News from Steve Griffiths

Great review of Weathereye: Selected Poems by Jon Gower in Nation.Cymru

05 April 2021

Review by Jon Gower, on Weathereye, Selected Poems, in Nation.Cymru (2021)Read the full article here

Weathereye is the harvest of 40 years of poetry from Steve Griffiths.

While the poems range freely from bullfighting to ancient burial chambers, from nuclear warheads to geological events there is one place, one theme, that recurs more than any other.

It’s the poet’s home town of Amlwch, on the north western rim of Anglesey, … recast as a place entirely unlike any other place on earth.  It is now called Al-Chwm, a place where time isn’t linear, its currency is uncertainty and the locals wear mirrors on their clothes in a ‘town that strains on the leash/that slips out of my hand.’

It’s a place where one alternative history maintains it once expanded to the size of Siberia, or where a person is rewarded for something by being left alone. It’s a very odd, mutable mirage of a town, built on the shifting sands of the poet’s imagination. There are lines in one of the poems that may help explain the wondrous, mythical recasting of Amlwch as Al-Chwm:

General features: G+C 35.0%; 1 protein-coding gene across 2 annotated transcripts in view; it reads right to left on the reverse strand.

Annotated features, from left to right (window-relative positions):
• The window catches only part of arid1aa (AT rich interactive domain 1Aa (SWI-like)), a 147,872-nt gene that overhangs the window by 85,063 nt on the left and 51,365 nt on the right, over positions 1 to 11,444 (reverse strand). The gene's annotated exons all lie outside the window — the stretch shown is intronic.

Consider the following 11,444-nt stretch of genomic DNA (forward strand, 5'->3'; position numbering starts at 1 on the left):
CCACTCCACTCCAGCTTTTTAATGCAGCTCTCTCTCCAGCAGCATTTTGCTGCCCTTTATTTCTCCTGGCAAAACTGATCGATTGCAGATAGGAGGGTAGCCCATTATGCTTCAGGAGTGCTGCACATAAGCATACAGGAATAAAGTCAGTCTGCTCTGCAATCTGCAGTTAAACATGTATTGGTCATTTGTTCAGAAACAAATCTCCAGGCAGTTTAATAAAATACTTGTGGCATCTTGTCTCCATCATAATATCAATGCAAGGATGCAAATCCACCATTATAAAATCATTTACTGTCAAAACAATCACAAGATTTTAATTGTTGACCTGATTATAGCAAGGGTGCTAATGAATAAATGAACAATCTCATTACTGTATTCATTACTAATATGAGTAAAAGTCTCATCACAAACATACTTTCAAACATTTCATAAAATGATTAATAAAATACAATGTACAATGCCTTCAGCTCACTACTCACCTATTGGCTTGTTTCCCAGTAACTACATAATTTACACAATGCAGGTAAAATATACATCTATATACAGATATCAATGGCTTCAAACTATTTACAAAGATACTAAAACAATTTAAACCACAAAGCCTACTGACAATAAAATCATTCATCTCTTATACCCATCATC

A man carries the place he comes from
on his back as he unravels
it is transformed with every step as he is.

The Arabic sounding name is echoed in the fact that the al-Hambra palace has been magically transported, in one verse, from southern Spain and rebuilt on the site of an old chemical works on a coastal promontory, and furthermore by a discovery made through DNA that connects its denizens with a ‘small Saharan people.’    Uncertainty reigns here, in a town which is ‘up for some kind of prize but the judges get lost’ and the unemployed get taken by lorry to work short shifts in the Elysian fields.

The Al-Chwm poems are both playful, accessible and profound: think Jorge Luis Borges, the blind, visionary Argentine poet meets one of the Liverpool Beat Poets.

Robert Minhinnick (is) the dedicatee of a lovely lyric meditation on the geology of Shropshire called ‘The Shelveian Event.’

But Griffiths is his own man, a ranging intelligence and an exquisite chronicler of later-life love and its complications and rewards. The poems chosen from his volume ‘Late Love Poems’ are worth the price of admission all by themselves, tender, telling and true as they are.     ….  this fine selection ….has given this reader at least a dozen poems he will return to again and again, certain in the knowledge that they will continue to reap rewards.

Read the full article here